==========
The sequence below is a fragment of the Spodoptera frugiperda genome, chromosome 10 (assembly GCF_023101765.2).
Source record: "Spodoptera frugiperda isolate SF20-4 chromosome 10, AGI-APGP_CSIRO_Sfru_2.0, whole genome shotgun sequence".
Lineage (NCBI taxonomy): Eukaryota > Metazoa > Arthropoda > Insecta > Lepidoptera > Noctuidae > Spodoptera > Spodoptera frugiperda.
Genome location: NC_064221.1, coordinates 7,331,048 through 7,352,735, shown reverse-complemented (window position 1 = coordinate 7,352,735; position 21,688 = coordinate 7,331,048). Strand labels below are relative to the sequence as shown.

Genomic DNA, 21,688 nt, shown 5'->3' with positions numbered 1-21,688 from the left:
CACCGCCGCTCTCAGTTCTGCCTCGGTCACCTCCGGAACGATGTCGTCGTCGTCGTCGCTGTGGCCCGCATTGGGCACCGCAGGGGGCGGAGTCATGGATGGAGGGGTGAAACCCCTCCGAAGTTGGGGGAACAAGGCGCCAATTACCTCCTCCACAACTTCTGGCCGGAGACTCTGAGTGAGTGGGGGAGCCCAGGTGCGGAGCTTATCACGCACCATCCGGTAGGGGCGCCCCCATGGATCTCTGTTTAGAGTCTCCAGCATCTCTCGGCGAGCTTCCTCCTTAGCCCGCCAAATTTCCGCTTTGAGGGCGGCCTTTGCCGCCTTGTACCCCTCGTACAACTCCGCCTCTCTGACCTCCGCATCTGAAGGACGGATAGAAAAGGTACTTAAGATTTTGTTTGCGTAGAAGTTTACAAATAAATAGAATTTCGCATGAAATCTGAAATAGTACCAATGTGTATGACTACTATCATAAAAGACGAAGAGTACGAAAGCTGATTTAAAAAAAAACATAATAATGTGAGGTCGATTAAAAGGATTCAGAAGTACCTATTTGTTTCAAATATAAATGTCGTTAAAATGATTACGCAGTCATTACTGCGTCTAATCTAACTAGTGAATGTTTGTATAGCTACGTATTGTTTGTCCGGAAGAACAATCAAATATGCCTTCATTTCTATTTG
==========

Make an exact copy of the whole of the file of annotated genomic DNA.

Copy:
The sequence below is a fragment of the Spodoptera frugiperda genome, chromosome 10 (assembly GCF_023101765.2).
Source record: "Spodoptera frugiperda isolate SF20-4 chromosome 10, AGI-APGP_CSIRO_Sfru_2.0, whole genome shotgun sequence".
Lineage (NCBI taxonomy): Eukaryota > Metazoa > Arthropoda > Insecta > Lepidoptera > Noctuidae > Spodoptera > Spodoptera frugiperda.
Genome location: NC_064221.1, coordinates 7,331,048 through 7,352,735, shown reverse-complemented (window position 1 = coordinate 7,352,735; position 21,688 = coordinate 7,331,048). Strand labels below are relative to the sequence as shown.

Genomic DNA, 21,688 nt, shown 5'->3' with positions numbered 1-21,688 from the left:
CACCGCCGCTCTCAGTTCTGCCTCGGTCACCTCCGGAACGATGTCGTCGTCGTCGTCGCTGTGGCCCGCATTGGGCACCGCAGGGGGCGGAGTCATGGATGGAGGGGTGAAACCCCTCCGAAGTTGGGGGAACAAGGCGCCAATTACCTCCTCCACAACTTCTGGCCGGAGACTCTGAGTGAGTGGGGGAGCCCAGGTGCGGAGCTTATCACGCACCATCCGGTAGGGGCGCCCCCATGGATCTCTGTTTAGAGTCTCCAGCATCTCTCGGCGAGCTTCCTCCTTAGCCCGCCAAATTTCCGCTTTGAGGGCGGCCTTTGCCGCCTTGTACCCCTCGTACAACTCCGCCTCTCTGACCTCCGCATCTGAAGGACGGATAGAAAAGGTACTTAAGATTTTGTTTGCGTAGAAGTTTACAAATAAATAGAATTTCGCATGAAATCTGAAATAGTACCAATGTGTATGACTACTATCATAAAAGACGAAGAGTACGAAAGCTGATTTAAAAAAAAACATAATAATGTGAGGTCGATTAAAAGGATTCAGAAGTACCTATTTGTTTCAAATATAAATGTCGTTAAAATGATTACGCAGTCATTACTGCGTCTAATCTAACTAGTGAATGTTTGTATAGCTACGTATTGTTTGTCCGGAAGAACAATCAAATATGCCTTCATTTCTATTTG